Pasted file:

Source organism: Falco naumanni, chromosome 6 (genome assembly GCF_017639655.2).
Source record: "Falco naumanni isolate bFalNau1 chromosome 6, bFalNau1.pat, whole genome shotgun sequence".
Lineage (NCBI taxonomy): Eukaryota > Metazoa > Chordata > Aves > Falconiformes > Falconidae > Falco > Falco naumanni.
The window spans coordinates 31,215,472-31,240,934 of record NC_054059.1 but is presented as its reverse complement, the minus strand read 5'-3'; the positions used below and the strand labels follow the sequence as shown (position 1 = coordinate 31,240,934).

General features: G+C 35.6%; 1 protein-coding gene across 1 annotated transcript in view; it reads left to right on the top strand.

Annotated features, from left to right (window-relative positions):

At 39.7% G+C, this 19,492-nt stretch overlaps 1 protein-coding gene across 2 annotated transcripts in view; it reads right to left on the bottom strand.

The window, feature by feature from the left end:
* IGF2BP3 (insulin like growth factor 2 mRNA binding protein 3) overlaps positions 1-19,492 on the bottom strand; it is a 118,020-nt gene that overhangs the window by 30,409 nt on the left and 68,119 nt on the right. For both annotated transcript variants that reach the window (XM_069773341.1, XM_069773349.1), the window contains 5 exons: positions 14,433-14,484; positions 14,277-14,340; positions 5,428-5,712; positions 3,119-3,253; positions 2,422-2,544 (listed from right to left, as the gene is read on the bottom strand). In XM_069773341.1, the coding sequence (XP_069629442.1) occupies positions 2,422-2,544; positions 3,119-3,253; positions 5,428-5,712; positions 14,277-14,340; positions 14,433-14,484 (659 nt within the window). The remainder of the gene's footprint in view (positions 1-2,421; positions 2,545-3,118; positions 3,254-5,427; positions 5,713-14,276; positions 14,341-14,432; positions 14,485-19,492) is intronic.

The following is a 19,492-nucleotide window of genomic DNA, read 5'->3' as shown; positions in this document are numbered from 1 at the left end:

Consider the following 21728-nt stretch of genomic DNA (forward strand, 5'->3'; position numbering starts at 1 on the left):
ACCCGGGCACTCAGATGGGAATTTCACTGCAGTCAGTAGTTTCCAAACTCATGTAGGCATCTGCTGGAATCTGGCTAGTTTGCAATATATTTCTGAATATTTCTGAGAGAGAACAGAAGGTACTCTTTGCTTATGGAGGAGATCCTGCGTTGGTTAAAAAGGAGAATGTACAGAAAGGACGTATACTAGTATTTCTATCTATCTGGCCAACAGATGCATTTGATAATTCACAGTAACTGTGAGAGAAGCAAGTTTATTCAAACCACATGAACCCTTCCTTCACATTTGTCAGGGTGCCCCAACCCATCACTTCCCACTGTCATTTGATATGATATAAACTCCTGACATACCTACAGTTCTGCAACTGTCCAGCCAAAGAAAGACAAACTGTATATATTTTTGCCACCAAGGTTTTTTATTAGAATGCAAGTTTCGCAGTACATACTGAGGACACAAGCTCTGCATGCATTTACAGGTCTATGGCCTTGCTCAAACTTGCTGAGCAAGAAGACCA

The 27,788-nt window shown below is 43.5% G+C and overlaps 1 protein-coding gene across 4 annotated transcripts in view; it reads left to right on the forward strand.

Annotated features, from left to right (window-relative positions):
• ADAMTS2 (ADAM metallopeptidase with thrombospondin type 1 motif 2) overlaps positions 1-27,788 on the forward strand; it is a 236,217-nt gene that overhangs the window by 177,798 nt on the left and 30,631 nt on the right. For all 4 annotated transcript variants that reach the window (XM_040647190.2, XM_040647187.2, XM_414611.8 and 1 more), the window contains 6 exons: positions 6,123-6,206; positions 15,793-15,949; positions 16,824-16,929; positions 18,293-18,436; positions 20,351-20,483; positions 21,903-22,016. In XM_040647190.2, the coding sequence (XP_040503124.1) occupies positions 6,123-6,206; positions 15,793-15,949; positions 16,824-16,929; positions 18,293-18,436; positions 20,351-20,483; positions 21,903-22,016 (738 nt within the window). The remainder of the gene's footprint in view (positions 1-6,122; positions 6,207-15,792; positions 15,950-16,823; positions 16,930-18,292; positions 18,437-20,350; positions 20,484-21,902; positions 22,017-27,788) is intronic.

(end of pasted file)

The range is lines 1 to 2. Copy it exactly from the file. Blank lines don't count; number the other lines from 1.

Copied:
Source organism: Falco naumanni, chromosome 6 (genome assembly GCF_017639655.2).
Source record: "Falco naumanni isolate bFalNau1 chromosome 6, bFalNau1.pat, whole genome shotgun sequence".